With a little ingenuity you can keep your family having fun throughout the summer without having to shell out cash.  Keep if fun.  Keep it safe.  And have the best summer-on-a-budget imaginable!   

Friday, May 17, 2013

The Big Girl's Guide to Rejection

The Big Girl Chronicles:  The Big Girl’s Guide to Rejection

I have become best friends with poverty.  Honestly, this change in lifestyle has been incredibly enlightening because I am now in the position to learn firsthand what some of the people I once served have to endure on a daily basis.  And although I don’t want to be shallow, one of the first “Big Girl” changes that I’ve had to make involves my appearance.  Not having the means to continue to practice the same personal care regimens that I was fortunate enough to afford when gainfully employed, such as routinely scheduled trips to the salon, has forced me go “au natural.” Unlike some of the other women that I’ve read about, who were able to manage the two textures, the mess my head was in made it utterly necessary to just do “the big chop.”  Honestly, it’s incredible how hair can change a person’s appearance.  And what I found is that I’m not nearly as cute as I thought I was. (Laugh) I applaud all you brave sisters out there who have boldly traded in your processed mane for natural texture. No matter the reason why, it takes a tremendous amount of confidence to make this change unless you’re Barbie doll cute.

Having made mention of that, I am surprised to learn that there remains a noticeable divide in what’s considered attractive, what’s not, and how the two are treated in society.  I don’t say this because of my experience alone.  I’ve also talked with another young lady that has shared in this experience.  Reading material about women who have opted to do natural rather than continue with processed hair suggests this change is trendy and seemingly well-received among women and men in the black community.  However, that hasn’t been my experience thus far.  The two of us shared stories of rejection from guys who made comments like “that just doesn’t look good on you” or just flat out expressed their dislike accompanied by some unflattering glances.  Equally as jarring were the nonverbal cues that come from potential employers.  The lack of eye to eye contact and flat tone communicating disinterest in you as a potential hire resound in the silence.  Your experience with rejection doesn’t necessarily have to be because of a change in appearance.  Perhaps there’s some other issue of comparable significance.  These are a few things that have helped me manage my feelings.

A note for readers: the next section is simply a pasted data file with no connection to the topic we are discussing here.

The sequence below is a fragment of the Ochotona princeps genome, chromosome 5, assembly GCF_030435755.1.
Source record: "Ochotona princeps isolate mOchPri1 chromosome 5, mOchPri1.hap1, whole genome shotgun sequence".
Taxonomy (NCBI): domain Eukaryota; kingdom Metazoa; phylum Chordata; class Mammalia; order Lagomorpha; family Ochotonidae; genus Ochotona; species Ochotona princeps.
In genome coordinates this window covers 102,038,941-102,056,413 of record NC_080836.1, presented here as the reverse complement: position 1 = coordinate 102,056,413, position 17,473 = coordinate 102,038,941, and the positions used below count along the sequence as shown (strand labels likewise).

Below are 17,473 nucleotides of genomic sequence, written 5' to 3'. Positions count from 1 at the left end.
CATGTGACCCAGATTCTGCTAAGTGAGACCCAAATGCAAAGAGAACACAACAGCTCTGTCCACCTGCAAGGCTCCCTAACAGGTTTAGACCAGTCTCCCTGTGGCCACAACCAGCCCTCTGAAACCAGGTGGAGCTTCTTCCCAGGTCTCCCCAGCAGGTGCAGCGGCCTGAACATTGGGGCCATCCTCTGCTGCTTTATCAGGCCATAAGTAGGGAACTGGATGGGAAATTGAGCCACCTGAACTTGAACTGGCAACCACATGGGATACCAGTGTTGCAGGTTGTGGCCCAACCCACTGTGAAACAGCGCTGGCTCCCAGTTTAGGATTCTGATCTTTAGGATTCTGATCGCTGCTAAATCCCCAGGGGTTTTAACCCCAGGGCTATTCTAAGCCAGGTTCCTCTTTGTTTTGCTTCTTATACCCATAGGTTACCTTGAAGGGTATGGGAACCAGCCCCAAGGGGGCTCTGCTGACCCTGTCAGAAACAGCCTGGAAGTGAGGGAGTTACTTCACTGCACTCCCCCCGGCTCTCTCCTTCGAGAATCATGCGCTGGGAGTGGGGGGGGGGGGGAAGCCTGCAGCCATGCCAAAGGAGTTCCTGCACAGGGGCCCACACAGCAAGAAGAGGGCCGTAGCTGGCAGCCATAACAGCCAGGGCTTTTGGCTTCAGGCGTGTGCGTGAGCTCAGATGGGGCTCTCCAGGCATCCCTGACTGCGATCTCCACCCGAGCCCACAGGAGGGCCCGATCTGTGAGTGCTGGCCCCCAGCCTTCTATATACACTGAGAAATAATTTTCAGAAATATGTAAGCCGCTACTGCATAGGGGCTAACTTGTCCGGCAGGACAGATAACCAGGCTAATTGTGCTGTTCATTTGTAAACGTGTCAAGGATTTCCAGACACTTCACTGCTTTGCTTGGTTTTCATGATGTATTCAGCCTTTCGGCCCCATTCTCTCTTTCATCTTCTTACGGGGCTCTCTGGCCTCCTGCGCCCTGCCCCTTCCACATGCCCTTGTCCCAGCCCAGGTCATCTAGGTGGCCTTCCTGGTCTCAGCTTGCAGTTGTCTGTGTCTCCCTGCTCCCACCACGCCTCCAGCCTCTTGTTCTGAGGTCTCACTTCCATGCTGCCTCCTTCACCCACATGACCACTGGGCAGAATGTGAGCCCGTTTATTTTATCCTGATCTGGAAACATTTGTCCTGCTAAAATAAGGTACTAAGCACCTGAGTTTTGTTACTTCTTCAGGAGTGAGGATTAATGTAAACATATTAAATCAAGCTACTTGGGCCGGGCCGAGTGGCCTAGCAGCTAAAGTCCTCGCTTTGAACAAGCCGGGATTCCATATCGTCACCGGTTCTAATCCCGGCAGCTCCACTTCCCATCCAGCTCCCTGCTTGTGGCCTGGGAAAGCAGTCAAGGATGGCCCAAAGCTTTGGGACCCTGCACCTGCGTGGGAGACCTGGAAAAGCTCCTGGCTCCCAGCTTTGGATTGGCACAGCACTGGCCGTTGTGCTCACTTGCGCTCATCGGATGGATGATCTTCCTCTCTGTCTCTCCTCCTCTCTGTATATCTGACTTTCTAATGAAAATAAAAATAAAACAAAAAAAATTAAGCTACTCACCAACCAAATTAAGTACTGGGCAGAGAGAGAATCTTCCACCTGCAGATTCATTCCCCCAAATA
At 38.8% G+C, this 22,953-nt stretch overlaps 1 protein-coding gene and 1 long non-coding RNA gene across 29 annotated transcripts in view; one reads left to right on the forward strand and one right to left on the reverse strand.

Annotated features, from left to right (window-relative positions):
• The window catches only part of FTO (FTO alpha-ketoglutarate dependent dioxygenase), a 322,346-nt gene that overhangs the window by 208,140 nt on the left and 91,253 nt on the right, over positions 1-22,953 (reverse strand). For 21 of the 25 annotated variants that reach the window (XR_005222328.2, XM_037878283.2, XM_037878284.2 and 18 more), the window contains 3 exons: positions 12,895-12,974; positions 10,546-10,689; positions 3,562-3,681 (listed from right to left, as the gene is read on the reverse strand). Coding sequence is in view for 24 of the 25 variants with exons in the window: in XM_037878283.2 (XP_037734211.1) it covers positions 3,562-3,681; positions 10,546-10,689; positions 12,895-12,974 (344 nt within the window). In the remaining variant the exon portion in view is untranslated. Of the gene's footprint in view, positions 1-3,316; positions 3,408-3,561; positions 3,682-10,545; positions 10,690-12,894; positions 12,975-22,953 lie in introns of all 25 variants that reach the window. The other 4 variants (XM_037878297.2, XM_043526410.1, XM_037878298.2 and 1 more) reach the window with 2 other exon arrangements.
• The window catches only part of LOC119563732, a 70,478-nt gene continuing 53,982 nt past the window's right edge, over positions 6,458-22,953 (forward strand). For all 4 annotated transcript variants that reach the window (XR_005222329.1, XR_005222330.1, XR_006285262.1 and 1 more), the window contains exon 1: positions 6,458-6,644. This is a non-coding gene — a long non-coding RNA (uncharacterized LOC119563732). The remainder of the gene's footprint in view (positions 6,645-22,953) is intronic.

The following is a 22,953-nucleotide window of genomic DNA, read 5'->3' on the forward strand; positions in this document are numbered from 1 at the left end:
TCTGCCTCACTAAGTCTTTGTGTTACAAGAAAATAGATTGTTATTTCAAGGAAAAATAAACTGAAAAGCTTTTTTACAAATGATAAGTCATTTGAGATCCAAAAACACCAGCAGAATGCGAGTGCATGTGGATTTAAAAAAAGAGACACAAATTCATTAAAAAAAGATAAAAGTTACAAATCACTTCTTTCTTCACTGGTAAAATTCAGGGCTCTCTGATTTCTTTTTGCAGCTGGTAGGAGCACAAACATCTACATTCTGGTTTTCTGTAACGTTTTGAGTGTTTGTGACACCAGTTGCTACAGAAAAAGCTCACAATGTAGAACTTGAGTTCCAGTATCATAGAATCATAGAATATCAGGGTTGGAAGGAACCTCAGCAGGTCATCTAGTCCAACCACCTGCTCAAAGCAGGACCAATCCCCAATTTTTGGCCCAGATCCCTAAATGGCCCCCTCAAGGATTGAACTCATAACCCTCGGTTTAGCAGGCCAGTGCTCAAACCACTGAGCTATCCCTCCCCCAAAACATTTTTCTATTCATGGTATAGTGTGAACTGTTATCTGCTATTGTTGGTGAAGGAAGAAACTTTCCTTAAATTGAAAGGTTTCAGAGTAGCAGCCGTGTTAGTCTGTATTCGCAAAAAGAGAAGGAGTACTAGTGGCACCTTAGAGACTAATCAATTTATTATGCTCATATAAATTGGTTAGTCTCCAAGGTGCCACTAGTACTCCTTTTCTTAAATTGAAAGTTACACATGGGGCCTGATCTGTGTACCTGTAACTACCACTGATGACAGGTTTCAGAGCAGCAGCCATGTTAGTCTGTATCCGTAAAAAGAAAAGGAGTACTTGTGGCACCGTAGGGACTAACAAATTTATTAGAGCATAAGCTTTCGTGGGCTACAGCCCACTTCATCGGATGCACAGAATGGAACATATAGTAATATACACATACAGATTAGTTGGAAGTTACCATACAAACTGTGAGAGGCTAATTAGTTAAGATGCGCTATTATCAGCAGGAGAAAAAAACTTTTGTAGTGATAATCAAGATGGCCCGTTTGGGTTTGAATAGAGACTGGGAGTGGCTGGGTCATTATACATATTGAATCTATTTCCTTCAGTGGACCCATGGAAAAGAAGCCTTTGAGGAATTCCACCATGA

Dig a little deeper.

Making a change of this magnitude forces you to find something more than how you look to “sell yourself.”  It’s true that we are greatly influenced by what we can see.  What I’ve found to be equally as true is that what you see on the outside doesn’t necessarily reflect what’s on the inside.  Take time to think about those qualities you possess that are of far more value than outward appearance.  Now find ways to communicate those qualities in such a way that the other person is forced to see more than just what you look like.  This could include things like humor or charm.  Accentuate those things that allow your inner beauty to show.

Really, it isn’t that bad.

The truth of the matter is very simply that those guys could be right.  Just because a style is trendy or popular among most people doesn’t necessarily mean it’s right for everyone.  Some people look better with short hair, some not so much.  What I’m trying to express here is that I could feel offended, rejected or embarrassed by the truth, when it really isn’t that bad.  In your experience, take a moment to assess if the offense, rejection or embarrassment you feel is unwarranted or if you’re reading too much into it.  If you’ve found that you’re taking it too seriously, continue digging until you find out why that is.  Then lighten up!  A simple solution for some would be to invest in a weave, braids or wigs.  (I don’t have money for that either, though!)  By all means, make reasonable changes that will make you more comfortable with yourself and get you more desirable responses, but realize that someone isn’t going to like that either.  You have to feel comfortable with you.  (I wish I could afford to hide behind a weave!)